Deriving the y-combinator in Javascript

I wrote the Javascript here, but did not invent the algorithms. View the source for the code, or view it below if your browser supports applying CSS to <script> elements. Check your Javascript console for the tests. If you don't have a console.log function, then it'll use document.write instead, and the output will be at the bottom.

One can learn quite a bit about Javascript by practicing with Lisp patterns. If it can be done in Lisp, it can usually be done in Javascript, albeit with more characters. Conceptually, working with Lisp examples teaches one to see Javascript in a different light, and exposes the power of functional programming more directly. For those of us who have more experience in Javascript than we do in Lisp, transcribing can help in grokking these patterns, just as translating Don Quixote into English can help with one's Spanish.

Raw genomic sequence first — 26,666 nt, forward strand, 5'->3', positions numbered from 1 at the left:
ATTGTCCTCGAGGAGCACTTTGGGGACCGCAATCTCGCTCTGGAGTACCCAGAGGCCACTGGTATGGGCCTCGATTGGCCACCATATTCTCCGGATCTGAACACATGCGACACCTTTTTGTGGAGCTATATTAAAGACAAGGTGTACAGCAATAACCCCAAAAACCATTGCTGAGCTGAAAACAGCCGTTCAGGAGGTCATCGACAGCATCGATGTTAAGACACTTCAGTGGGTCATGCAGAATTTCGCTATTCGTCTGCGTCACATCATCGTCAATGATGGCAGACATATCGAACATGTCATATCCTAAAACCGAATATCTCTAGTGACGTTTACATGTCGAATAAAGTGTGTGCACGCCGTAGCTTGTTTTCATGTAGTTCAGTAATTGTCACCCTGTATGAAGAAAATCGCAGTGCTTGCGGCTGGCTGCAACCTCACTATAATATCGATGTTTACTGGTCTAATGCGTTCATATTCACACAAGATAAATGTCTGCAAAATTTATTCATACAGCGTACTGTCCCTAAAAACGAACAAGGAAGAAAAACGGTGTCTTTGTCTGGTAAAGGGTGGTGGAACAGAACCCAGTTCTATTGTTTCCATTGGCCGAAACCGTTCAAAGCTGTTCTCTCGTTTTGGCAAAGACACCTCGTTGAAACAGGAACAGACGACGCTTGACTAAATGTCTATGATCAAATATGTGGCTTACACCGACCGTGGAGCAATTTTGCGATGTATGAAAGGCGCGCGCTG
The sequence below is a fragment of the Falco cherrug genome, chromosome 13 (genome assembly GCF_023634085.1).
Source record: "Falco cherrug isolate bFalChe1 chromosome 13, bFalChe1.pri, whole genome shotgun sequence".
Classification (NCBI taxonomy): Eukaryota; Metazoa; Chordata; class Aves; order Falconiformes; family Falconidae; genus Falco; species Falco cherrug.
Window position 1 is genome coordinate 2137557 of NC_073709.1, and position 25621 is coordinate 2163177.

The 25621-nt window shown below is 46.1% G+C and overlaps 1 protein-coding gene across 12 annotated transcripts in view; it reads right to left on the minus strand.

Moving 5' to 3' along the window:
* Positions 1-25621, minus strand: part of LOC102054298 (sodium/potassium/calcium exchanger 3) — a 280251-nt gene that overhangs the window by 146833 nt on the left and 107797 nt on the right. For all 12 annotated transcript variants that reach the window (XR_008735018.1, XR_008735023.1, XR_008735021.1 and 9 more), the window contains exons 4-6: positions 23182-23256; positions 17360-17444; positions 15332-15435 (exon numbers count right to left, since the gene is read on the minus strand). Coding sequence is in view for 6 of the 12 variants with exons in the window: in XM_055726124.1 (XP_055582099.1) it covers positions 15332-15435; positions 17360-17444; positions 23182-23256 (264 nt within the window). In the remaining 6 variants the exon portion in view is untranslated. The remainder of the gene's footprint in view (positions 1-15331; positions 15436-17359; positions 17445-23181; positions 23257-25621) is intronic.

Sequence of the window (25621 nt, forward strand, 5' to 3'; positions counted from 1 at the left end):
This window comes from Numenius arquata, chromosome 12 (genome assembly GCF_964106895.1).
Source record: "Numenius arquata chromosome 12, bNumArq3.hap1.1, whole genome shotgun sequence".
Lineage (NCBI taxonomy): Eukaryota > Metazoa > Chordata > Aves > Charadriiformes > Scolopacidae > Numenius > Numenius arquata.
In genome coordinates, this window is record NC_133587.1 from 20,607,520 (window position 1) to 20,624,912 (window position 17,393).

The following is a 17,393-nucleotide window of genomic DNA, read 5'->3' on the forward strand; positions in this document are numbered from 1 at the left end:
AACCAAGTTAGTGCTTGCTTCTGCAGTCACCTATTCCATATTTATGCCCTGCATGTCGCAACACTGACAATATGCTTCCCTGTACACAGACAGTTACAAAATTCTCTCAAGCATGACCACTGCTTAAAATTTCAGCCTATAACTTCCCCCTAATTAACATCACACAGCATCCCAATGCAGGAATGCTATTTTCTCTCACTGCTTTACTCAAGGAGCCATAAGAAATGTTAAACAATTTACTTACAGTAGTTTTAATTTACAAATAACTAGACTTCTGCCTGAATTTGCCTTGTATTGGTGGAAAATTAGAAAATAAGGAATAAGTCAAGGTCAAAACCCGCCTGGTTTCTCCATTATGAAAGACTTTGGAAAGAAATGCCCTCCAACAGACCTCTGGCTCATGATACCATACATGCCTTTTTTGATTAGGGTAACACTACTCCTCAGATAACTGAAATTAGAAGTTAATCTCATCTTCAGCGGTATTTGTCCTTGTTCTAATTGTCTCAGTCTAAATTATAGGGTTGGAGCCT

You can argue that Lisp is better than Javascript for any number of very valid reasons. But the browser is the biggest deployment platform ever, and Javascript is the language we have for it, and it is quite a nice language, so we may as well learn to use its power.

Writing Javascript like this is probably not a good idea most of the time. It will scare your coworkers. JSLint will scold you. But it's fun as a workout once in a while.

There is of course more than one way to skin this cat, but the goal of this exercise is to work through the examples writing code that is as strictly functional as possible, not to create the one true ycombinator function for Javascript. Try to get every function down to a single return statement without any local vars.

Isaac Z. Schlueter, 2008-10-31

All code on this page © 2008 Isaac Z. Schlueter, licensed under the WTFPL. No rights reserved.